No one could see the color blue in ancient times

Anyone who has entered into the discussion about the color of an object will understand when I say that we do not all see things in the same way. The way we appreciate colors is influenced by several factors, including language and culture. For example, science suggests that humans may not notice things as fundamental as a color, unless they have a way to describe it.

Blue Bird
Blue Bird

One proof may be that, until relatively recently in human history, “blue” did not exist. Ancient languages didn’t have a word for blue – not in Greek, not in Mandarin, not in Japanese, not in Hebrew. And without a word for color, there’s not even evidence that those ancient peoples could have “seen” blue.

Faded references.

In his famous work “Odyssey,” Homer describes the sea as “dark wine-colored.” But why “dark wine” and not blue or dark green, for example?

In the year 1858, a scholar by the name of William Gladstone, who later became Prime Minister of Great Britain, realized that this was not the only bizarre description of color in that book. He noticed that iron and sheep were described as violet-like, and honey as green.

So, Gladstone decided to count the color references in the famous text. While black is mentioned almost 200 times and white 100, other colors are very strange. Red is mentioned less than 15 times, yellow and green less than 10. Gladstone began flipping through other ancient Greek texts, and noticed the same pattern – there was nothing described as “blue” in color. The word didn’t even exist.

Gladstone thought that this might be unique to the Greeks, but a philologist named Lazarus Geiger continued his work and realized that it applied to all cultures. He studied the Icelandic sagas, the Qur’an, ancient Chinese stories, and an ancient version of the Hebrew Bible.

Of the Vedic Hindu hymns, he notes: “These hymns, more than ten thousand lines long, are replete with descriptions of the heavens.” The texts mentioned the sun and the redness of an aurora, day and night, clouds and lightning, air and ether… “But there’s one thing no one would ever learn from these old songs, that the sky is blue.”

Geiger decided to look up when blue appeared in languages, and found a very consistent pattern.

The invention of colors.

Each language initially had a word for black and white, or darkness and light. The next word for a color – in all the languages studied around the world – was red, the color of blood and wine.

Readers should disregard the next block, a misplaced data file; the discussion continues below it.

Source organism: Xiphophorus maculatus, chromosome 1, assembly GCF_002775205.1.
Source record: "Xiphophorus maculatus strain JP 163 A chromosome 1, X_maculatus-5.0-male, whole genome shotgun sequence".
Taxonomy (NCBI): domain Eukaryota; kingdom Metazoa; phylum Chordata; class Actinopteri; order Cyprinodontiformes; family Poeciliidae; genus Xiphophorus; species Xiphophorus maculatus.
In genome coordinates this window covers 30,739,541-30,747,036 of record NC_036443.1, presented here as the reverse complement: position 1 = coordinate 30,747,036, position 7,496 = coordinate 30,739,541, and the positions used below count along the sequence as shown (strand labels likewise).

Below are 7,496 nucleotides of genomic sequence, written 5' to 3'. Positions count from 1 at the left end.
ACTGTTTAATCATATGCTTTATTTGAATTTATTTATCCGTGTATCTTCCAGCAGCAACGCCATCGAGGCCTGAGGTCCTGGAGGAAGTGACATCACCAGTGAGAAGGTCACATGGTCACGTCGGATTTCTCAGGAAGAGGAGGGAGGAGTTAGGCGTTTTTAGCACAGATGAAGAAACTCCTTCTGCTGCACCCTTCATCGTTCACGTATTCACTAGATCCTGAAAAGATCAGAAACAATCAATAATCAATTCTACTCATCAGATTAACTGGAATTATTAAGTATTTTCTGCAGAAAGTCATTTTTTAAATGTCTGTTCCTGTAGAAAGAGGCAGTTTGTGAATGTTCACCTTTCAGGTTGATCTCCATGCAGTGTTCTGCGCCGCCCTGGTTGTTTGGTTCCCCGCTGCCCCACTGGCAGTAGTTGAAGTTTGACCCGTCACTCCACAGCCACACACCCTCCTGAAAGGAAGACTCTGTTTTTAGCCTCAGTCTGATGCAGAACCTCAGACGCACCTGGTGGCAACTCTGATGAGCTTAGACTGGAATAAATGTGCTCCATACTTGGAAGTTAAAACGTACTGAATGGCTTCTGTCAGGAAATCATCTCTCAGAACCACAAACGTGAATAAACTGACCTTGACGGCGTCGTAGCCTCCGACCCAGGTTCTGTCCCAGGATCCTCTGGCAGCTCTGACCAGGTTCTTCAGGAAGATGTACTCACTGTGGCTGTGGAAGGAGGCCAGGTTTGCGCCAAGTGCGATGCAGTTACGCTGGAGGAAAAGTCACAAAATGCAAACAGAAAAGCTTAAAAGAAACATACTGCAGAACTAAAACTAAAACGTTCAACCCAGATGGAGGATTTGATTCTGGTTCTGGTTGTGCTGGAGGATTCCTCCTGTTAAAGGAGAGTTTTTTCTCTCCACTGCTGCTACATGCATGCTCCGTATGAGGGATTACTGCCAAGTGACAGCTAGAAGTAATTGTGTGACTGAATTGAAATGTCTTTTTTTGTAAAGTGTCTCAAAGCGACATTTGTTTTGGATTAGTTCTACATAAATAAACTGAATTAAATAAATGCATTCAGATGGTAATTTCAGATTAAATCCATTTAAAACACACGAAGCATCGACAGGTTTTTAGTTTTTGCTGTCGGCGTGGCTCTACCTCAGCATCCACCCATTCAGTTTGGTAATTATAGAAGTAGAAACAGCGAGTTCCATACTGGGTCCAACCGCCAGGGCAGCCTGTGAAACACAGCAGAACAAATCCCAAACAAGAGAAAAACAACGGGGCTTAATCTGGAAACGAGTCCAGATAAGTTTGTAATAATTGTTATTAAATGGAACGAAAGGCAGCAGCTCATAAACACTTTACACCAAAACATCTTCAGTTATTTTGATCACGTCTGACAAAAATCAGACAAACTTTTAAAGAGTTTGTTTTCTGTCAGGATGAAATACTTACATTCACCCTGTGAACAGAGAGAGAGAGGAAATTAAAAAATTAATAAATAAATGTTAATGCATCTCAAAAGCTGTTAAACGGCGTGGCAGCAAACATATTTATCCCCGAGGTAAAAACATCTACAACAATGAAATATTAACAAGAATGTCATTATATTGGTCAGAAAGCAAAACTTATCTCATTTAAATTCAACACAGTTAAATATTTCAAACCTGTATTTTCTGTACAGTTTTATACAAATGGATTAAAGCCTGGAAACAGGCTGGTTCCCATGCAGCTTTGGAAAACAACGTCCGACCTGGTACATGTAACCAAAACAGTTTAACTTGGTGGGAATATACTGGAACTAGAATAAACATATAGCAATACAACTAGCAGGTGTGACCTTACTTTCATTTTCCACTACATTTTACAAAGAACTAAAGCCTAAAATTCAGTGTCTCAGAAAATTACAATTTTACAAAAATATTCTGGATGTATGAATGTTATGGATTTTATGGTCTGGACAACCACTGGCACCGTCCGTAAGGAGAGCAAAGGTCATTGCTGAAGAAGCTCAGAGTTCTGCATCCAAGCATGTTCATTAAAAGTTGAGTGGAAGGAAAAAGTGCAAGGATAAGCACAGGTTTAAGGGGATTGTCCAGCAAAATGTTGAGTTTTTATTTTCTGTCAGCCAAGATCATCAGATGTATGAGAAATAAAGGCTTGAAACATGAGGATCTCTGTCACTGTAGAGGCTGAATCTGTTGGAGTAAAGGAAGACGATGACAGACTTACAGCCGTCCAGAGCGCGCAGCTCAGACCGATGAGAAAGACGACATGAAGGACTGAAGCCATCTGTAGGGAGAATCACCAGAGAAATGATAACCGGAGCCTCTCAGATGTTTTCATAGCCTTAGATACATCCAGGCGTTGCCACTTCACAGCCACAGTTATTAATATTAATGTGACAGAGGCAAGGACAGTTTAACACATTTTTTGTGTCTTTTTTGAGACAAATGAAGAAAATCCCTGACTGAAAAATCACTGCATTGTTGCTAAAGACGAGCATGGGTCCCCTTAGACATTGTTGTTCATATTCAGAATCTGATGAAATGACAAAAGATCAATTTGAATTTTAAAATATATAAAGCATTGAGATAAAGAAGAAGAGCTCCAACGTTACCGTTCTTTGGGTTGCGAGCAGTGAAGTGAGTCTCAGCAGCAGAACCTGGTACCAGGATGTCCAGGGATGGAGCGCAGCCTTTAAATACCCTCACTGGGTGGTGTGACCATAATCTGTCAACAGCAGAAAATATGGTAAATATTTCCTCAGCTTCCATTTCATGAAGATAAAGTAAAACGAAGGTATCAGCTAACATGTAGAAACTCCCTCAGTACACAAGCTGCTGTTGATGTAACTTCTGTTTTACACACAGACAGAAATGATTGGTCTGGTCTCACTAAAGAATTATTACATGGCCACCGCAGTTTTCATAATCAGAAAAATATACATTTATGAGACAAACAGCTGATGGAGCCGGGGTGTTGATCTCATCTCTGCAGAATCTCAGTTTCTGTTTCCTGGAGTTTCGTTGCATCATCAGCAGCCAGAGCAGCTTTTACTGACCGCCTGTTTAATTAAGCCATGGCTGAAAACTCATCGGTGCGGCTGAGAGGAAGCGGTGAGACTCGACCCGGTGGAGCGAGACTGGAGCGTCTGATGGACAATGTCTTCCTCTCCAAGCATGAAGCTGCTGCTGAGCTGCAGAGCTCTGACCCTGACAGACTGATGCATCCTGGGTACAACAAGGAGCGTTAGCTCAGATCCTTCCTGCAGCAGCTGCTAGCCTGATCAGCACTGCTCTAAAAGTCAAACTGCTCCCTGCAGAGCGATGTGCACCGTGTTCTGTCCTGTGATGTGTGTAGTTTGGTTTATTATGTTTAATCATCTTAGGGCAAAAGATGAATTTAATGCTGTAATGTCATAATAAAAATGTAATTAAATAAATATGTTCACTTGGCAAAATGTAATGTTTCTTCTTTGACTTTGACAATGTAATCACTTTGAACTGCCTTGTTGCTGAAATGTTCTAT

After red, historically, yellow appears, and then green (although in a few languages green appeared first). The last of the colors to appear in all languages is blue.

And it seems that the only ancient culture that designated a word for blue was the Egyptian culture. And they also had a way of producing a blue dye.

The relationship between seeing and naming.

The Egyptians may have been the first to invent a name for that color because they could produce it. If you think about it, blue doesn’t appear much in nature – there are almost no blue animals, blue eyes are rare, and blue flowers are mostly human creations.

You must think that all that doesn’t even matter, given that the sky is obviously blue, and for that simple reason we should all know the color since the beginning of time. Now, what if I told you that the sky isn’t basically blue?

Researcher Guy Deutscher conducted a rather serendipitous experiment with the subject. In theory, one of the first questions children ask is “why is the sky blue?” So, this man raised his daughter being careful never to describe to her the color of the sky. One beautiful day, he asked her what color she saw when she looked up. The girl had no idea. The sky, for her, had no color. Eventually, she deduced that it was white, and later, blue. But blue definitely wasn’t his first choice.

Couldn’t ancient people see blue?

There is no certainty of that. Although we have no idea what Homer saw when he described the sea as a wine-colored, we do know that the ancient Greeks had the same biology as we do, and for this reason, we can assume that they had the same ability to see colors as we do. But what if you see something without having a word for it?

A researcher named Jules Davidoff traveled to Namibia to run an experiment on the Himba tribe, who speak a language that does not have the word blue, or rather, the distinction between blue and green.

Blue Davidoff Experiment (1)

When the tribesmen had to choose the different square in a circle made up of 11 green and blue squares, they didn’t know which one it was. The few that managed to notice the difference took much longer and had more errors than could make any sense to us, who can clearly see the blue square.

But the Himba have more words for types of greens than other languages, such as English. Looking at a circle of green squares with only a slight variation from the rest, they immediately detected the difference. Can you do it? Try:

Blue Davidoff Experiment (2)

For most of us, that’s very difficult. This is the square with a different green whole.

Blue Davidoff Experiment (3)

Davidoff says that without a word for a color, without a way to identify it as different, it’s much harder for us to perceive that it’s something unique — even if our eyes are physically seeing all the shades.

So, before blue became a common concept, perhaps humans could see it, but they didn’t notice anything special about it. BusinessInsider